The thought of going for a multi day hike usually only interests a selected few individuals, typically those we call “hikers” (myself not included!). But during my time up in the Northern Kruger I was asked if I would like to go and be part of the guiding team for a few “sleep outs” and better yet “wilderness trails”. And I was hooked!
Finally I found a valid reason to walk many kilometres with a heavy backpack in the African heat, carrying everything I needed to survive with me. To get into the real WILD. Not the kind usually done by hikers where they try and conquer a certain set trail or mountain. This is the kind where at any point something can happen that will determine the next path, route or destination of the trail. And the best part about it all for me is that its not seen as a physical challenge set out to really get the blood pumping, its all about getting you out into the African wilderness and letting the wild animals get the blood pumping! Really get off the beaten track, as far away from roads, cellphone signal and cold beers as possible. To reach places few have ventured and see the wildlife totally unaffected by human pressures.
Recently I had the opportunity to spend some time with Lowveld Trails company and make a short video on their business and attitude towards it all. And the line that they used really sums it all up. “If you are in a vehicle you’re an observer. And as soon as you get out on foot, you become a participant!” Being the participant in the wilderness of the African bush is powerful. It is an incredibly humbling experience and really makes one appreciate everything around you.
Getting prepared for a 5 day wilderness trail is all about sacrifice! What comforts are you willing to sacrifice for a lighter load. I believe the phrase “pack like a mule, sleep like a king” was used numerous times for my trails! And it really is amazing to see what one can survive off for 5 days in the bush?! We even had to carry our own water and when that runs out we have to find our own out there! Another good idea before setting off was to remove yourself of all technology and anything that can tell the time. Totally “disconnect” from the norms and immerse yourself into what it was like way back when…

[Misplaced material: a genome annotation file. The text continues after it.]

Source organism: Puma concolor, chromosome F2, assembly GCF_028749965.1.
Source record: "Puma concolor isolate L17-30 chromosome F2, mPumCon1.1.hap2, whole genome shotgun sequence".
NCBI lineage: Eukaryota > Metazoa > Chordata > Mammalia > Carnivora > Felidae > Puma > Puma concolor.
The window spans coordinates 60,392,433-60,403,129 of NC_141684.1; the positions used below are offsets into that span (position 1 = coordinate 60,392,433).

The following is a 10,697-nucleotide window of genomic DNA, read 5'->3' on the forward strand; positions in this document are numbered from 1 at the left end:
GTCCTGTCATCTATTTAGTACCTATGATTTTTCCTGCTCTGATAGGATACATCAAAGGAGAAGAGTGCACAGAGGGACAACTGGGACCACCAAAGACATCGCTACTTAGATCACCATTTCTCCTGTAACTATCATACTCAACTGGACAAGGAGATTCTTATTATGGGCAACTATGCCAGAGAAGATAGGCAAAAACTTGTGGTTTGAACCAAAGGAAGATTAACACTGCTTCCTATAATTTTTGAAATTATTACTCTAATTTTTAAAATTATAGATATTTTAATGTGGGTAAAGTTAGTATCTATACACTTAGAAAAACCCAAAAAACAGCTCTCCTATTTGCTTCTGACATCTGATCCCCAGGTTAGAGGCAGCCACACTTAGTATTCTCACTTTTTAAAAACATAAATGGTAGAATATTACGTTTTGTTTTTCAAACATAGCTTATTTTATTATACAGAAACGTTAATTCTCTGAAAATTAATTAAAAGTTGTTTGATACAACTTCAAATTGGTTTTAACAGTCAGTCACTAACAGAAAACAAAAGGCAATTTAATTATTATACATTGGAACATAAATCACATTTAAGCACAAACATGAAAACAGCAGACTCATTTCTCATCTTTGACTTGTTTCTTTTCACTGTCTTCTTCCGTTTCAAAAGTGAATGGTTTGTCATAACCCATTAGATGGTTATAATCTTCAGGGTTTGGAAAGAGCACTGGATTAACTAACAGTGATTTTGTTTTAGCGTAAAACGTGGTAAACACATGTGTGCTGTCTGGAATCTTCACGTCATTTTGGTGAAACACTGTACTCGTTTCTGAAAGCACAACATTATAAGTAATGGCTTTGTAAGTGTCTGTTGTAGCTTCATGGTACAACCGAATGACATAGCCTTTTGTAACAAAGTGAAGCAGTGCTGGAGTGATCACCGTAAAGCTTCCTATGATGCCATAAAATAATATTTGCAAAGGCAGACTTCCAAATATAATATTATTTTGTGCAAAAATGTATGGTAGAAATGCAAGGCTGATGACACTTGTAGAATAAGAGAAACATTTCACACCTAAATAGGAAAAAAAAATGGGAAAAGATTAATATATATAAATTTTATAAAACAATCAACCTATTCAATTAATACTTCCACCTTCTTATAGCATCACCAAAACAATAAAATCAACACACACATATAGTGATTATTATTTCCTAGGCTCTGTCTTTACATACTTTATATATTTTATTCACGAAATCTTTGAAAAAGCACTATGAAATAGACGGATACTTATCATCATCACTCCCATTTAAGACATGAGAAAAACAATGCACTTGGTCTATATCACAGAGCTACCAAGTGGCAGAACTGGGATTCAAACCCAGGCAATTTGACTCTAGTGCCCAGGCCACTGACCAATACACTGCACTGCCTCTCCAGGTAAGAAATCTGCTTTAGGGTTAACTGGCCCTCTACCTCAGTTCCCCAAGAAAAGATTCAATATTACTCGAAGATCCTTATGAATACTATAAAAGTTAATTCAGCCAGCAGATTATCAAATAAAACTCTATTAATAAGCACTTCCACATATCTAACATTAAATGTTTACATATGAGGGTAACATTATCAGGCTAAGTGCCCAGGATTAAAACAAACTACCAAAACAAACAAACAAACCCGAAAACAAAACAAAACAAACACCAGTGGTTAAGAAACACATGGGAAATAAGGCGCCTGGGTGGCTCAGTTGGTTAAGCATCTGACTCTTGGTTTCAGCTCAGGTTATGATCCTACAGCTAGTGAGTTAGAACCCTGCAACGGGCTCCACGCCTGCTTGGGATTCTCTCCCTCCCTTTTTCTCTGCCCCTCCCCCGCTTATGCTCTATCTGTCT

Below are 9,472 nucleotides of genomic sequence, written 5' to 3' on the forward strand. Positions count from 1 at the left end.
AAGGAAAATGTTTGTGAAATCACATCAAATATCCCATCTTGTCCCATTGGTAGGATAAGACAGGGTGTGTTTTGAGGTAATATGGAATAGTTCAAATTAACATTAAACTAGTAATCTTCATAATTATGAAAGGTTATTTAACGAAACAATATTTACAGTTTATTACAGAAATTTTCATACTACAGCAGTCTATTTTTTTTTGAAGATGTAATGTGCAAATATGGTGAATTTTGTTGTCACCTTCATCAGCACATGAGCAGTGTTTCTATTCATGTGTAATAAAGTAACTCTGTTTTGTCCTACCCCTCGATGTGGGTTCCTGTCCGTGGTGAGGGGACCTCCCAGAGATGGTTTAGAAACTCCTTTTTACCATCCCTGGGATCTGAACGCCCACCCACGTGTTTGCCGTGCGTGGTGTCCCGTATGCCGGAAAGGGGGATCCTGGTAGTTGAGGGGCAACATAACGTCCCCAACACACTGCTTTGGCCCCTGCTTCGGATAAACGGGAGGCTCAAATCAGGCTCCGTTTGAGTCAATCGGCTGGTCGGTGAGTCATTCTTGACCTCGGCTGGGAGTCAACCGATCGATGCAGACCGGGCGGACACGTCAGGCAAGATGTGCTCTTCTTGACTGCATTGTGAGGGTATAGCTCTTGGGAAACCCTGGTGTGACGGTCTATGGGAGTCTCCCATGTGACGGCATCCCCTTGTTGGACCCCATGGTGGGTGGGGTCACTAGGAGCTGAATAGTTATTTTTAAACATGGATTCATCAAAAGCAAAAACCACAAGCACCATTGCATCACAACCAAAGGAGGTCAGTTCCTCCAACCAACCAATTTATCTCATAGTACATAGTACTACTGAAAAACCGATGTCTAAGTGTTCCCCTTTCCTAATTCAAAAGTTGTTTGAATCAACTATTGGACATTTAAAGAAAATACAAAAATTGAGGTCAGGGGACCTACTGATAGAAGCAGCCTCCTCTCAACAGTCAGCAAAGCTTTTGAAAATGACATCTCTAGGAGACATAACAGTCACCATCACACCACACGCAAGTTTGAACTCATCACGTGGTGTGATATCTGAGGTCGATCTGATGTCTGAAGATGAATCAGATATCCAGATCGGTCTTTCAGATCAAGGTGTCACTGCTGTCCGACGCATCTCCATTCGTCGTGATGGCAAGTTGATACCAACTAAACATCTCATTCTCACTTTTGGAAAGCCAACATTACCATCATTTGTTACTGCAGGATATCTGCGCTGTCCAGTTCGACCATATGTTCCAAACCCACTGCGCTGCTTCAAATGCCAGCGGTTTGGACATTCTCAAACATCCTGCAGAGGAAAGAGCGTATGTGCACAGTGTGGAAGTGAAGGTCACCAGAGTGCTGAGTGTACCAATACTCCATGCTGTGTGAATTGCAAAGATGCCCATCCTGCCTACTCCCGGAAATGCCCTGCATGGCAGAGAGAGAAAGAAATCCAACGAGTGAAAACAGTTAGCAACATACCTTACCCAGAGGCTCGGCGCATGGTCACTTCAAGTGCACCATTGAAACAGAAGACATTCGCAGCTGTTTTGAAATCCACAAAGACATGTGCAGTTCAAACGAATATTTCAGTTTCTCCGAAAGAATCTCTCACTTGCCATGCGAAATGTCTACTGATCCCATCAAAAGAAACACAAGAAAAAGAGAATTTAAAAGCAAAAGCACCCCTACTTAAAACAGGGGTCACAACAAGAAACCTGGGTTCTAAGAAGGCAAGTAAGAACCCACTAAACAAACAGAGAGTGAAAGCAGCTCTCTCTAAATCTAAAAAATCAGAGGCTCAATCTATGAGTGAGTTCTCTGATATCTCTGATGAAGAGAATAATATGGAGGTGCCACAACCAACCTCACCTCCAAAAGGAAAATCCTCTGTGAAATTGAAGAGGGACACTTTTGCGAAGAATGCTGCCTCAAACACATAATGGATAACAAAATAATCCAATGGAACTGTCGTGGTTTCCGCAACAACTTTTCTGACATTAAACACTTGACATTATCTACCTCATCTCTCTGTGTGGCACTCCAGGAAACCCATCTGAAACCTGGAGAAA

But by far the best thing I noticed about wilderness trails is on the last day. It also happens to be day 5 of no showers. It is the excitement of getting back mixed with the sadness of leaving it all behind. It truly is all left behind as you carry in what you need and you carry it all back out, leaving as little of an impact on the area as possible, (only footprints!).
At this point one really appreciates 3 things in life – a warm shower, decent food and an ice cold beer. It is in fact at the point where you have all the things you have been craving the entire trail that you realise what you have just achieved. You reached and experienced true wilderness. Not only in the wildlife form but also within yourself. It is something that's fairly hard to describe and is best felt.
Being a part of it all for the short time truly is incredible!